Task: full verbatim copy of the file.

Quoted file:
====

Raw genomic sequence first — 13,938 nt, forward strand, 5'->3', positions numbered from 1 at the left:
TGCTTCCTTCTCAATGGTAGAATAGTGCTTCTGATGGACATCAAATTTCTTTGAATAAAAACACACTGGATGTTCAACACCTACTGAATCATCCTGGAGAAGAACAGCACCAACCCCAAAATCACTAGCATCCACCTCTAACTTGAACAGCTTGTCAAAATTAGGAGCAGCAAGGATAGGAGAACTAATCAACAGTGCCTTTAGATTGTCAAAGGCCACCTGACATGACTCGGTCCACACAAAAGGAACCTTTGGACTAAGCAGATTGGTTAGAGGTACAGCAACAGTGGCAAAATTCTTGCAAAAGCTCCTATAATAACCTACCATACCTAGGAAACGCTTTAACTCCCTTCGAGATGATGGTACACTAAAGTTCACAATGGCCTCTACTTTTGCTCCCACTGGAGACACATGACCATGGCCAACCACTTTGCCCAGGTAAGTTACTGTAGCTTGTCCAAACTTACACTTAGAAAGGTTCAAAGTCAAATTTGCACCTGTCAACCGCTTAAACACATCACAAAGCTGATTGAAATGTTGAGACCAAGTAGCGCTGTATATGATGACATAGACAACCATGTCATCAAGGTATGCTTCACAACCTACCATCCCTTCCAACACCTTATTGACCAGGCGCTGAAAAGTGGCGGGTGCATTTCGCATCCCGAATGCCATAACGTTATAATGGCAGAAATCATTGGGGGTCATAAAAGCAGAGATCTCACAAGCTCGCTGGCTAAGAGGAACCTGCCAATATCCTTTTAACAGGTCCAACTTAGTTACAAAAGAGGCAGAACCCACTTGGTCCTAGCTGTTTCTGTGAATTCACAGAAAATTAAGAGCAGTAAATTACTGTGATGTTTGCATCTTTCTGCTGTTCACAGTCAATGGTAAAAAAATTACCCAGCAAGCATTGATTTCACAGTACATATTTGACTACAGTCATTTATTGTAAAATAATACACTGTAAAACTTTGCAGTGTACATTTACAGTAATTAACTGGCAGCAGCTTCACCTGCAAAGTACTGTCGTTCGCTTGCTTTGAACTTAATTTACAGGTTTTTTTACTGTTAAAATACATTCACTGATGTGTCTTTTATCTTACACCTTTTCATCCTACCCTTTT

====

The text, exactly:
Raw genomic sequence first — 13,938 nt, forward strand, 5'->3', positions numbered from 1 at the left:
TGCTTCCTTCTCAATGGTAGAATAGTGCTTCTGATGGACATCAAATTTCTTTGAATAAAAACACACTGGATGTTCAACACCTACTGAATCATCCTGGAGAAGAACAGCACCAACCCCAAAATCACTAGCATCCACCTCTAACTTGAACAGCTTGTCAAAATTAGGAGCAGCAAGGATAGGAGAACTAATCAACAGTGCCTTTAGATTGTCAAAGGCCACCTGACATGACTCGGTCCACACAAAAGGAACCTTTGGACTAAGCAGATTGGTTAGAGGTACAGCAACAGTGGCAAAATTCTTGCAAAAGCTCCTATAATAACCTACCATACCTAGGAAACGCTTTAACTCCCTTCGAGATGATGGTACACTAAAGTTCACAATGGCCTCTACTTTTGCTCCCACTGGAGACACATGACCATGGCCAACCACTTTGCCCAGGTAAGTTACTGTAGCTTGTCCAAACTTACACTTAGAAAGGTTCAAAGTCAAATTTGCACCTGTCAACCGCTTAAACACATCACAAAGCTGATTGAAATGTTGAGACCAAGTAGCGCTGTATATGATGACATAGACAACCATGTCATCAAGGTATGCTTCACAACCTACCATCCCTTCCAACACCTTATTGACCAGGCGCTGAAAAGTGGCGGGTGCATTTCGCATCCCGAATGCCATAACGTTATAATGGCAGAAATCATTGGGGGTCATAAAAGCAGAGATCTCACAAGCTCGCTGGCTAAGAGGAACCTGCCAATATCCTTTTAACAGGTCCAACTTAGTTACAAAAGAGGCAGAACCCACTTGGTCCTAGCTGTTTCTGTGAATTCACAGAAAATTAAGAGCAGTAAATTACTGTGATGTTTGCATCTTTCTGCTGTTCACAGTCAATGGTAAAAAAATTACCCAGCAAGCATTGATTTCACAGTACATATTTGACTACAGTCATTTATTGTAAAATAATACACTGTAAAACTTTGCAGTGTACATTTACAGTAATTAACTGGCAGCAGCTTCACCTGCAAAGTACTGTCGTTCGCTTGCTTTGAACTTAATTTACAGGTTTTTTTACTGTTAAAATACATTCACTGATGTGTCTTTTATCTTACACCTTTTCATCCTACCCTTTT